Historical Validation Misses Black Swans

Overfitting describes what happens when you treat signal as noise. There is no harm to overfitting if all you are doing is compressing data. However, if you are extrapolating data then overfitting can be catastrophic.

One way to avoid overfitting is via a train-test split. The problem with a train-test split is that it is either vulnerable to black swans or it is extremely data inefficient.

This problem is mostly ignorable in Silicon Valley because failures tend to be short-tailed. It is unlikely for a car crash to kill more than a handful of people. If you train a neural network to drive a self-driving self-driving car then the worst thing you need to account for is the car crashes and kills a dozen people. If you want to keep the death toll below one in a million then all you have to do is reduce the odds of a car crash below one in twelve million. If you have twelve million roadtrips in your validation dataset then you things under control.

Financial trading systems tend to be highly-leveraged. A single failure can wipe out many years of profits. Suppose you are on Wall Street writing an algorithm to trade stocks. Your algorithm must weather financial crises 99.999% of the time without cataclysmic failure to average a profit. If you wanted to validate your algorithm by backtesting against historical data then you would need 100,000 financial crises in your dataset. There aren't that many financial crises in the historical record. You cannot solve this problem by backtesting.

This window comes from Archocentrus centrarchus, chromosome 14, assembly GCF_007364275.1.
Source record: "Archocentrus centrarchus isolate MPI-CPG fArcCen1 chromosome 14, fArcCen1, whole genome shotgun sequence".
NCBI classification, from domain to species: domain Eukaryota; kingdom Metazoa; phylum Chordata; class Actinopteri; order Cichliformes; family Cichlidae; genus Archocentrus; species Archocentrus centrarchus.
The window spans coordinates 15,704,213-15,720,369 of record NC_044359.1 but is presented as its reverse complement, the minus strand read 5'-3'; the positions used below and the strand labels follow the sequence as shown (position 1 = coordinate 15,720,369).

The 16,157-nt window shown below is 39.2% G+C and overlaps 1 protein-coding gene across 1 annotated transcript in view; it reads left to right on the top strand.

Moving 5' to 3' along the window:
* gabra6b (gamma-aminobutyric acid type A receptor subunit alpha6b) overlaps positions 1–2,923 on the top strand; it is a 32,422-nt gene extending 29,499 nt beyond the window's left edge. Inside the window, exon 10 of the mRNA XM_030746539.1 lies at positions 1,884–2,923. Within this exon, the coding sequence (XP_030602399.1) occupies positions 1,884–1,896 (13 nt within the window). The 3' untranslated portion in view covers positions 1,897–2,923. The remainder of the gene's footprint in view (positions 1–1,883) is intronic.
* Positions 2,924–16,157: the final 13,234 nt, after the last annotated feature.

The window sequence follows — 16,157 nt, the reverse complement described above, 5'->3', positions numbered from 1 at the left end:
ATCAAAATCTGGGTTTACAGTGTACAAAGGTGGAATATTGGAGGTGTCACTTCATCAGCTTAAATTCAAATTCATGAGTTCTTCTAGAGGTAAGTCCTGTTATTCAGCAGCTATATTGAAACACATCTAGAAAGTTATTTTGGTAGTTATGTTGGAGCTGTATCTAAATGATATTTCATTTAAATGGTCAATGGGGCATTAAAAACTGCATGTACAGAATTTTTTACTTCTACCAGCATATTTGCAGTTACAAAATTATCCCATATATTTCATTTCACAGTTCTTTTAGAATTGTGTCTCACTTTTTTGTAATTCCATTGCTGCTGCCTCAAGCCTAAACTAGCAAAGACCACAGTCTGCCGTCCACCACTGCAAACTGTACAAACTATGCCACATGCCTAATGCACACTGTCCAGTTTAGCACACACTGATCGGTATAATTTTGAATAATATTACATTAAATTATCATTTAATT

More generally, to get $1-\epsilon$ confidence from a validation set, that validation set needs at least $n\geq\frac1{1-\epsilon}$ datapoints. Validation datasets are fine for short-tailed decisions. Validation datasets are inadequate for long-tailed decisions.

This is why I am so bearish on scaling up today's artificial neural networks (ANNs). I don't doubt they can handle short-tailed decisions. But today's ANNs are validated by using train-test splits. ANNs will be limited in their ability to solve small data problems insofar as they rely on train-test splits for validation.